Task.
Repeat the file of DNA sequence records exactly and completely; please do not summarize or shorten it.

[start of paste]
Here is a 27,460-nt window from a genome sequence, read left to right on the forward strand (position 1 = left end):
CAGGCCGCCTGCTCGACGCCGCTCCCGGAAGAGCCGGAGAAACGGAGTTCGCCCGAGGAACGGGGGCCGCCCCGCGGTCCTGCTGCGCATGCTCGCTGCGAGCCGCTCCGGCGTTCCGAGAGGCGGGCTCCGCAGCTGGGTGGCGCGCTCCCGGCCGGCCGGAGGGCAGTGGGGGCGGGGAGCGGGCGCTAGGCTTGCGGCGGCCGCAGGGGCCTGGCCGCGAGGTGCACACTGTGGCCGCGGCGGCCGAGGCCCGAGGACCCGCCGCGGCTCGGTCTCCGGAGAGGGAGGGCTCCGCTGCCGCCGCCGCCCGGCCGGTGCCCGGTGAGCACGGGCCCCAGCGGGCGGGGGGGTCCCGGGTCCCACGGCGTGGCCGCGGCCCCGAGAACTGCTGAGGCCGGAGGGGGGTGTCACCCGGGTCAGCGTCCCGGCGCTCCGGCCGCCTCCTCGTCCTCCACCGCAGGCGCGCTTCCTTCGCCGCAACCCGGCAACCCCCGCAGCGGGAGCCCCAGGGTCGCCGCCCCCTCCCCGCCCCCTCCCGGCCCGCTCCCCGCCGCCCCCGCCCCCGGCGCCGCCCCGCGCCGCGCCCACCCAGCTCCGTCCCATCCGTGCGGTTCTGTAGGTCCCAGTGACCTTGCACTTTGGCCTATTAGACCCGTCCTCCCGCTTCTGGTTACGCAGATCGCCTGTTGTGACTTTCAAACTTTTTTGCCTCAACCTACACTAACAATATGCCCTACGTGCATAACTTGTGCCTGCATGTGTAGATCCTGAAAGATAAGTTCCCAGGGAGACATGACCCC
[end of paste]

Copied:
Here is a 27,460-nt window from a genome sequence, read left to right on the forward strand (position 1 = left end):
CAGGCCGCCTGCTCGACGCCGCTCCCGGAAGAGCCGGAGAAACGGAGTTCGCCCGAGGAACGGGGGCCGCCCCGCGGTCCTGCTGCGCATGCTCGCTGCGAGCCGCTCCGGCGTTCCGAGAGGCGGGCTCCGCAGCTGGGTGGCGCGCTCCCGGCCGGCCGGAGGGCAGTGGGGGCGGGGAGCGGGCGCTAGGCTTGCGGCGGCCGCAGGGGCCTGGCCGCGAGGTGCACACTGTGGCCGCGGCGGCCGAGGCCCGAGGACCCGCCGCGGCTCGGTCTCCGGAGAGGGAGGGCTCCGCTGCCGCCGCCGCCCGGCCGGTGCCCGGTGAGCACGGGCCCCAGCGGGCGGGGGGGTCCCGGGTCCCACGGCGTGGCCGCGGCCCCGAGAACTGCTGAGGCCGGAGGGGGGTGTCACCCGGGTCAGCGTCCCGGCGCTCCGGCCGCCTCCTCGTCCTCCACCGCAGGCGCGCTTCCTTCGCCGCAACCCGGCAACCCCCGCAGCGGGAGCCCCAGGGTCGCCGCCCCCTCCCCGCCCCCTCCCGGCCCGCTCCCCGCCGCCCCCGCCCCCGGCGCCGCCCCGCGCCGCGCCCACCCAGCTCCGTCCCATCCGTGCGGTTCTGTAGGTCCCAGTGACCTTGCACTTTGGCCTATTAGACCCGTCCTCCCGCTTCTGGTTACGCAGATCGCCTGTTGTGACTTTCAAACTTTTTTGCCTCAACCTACACTAACAATATGCCCTACGTGCATAACTTGTGCCTGCATGTGTAGATCCTGAAAGATAAGTTCCCAGGGAGACATGACCCC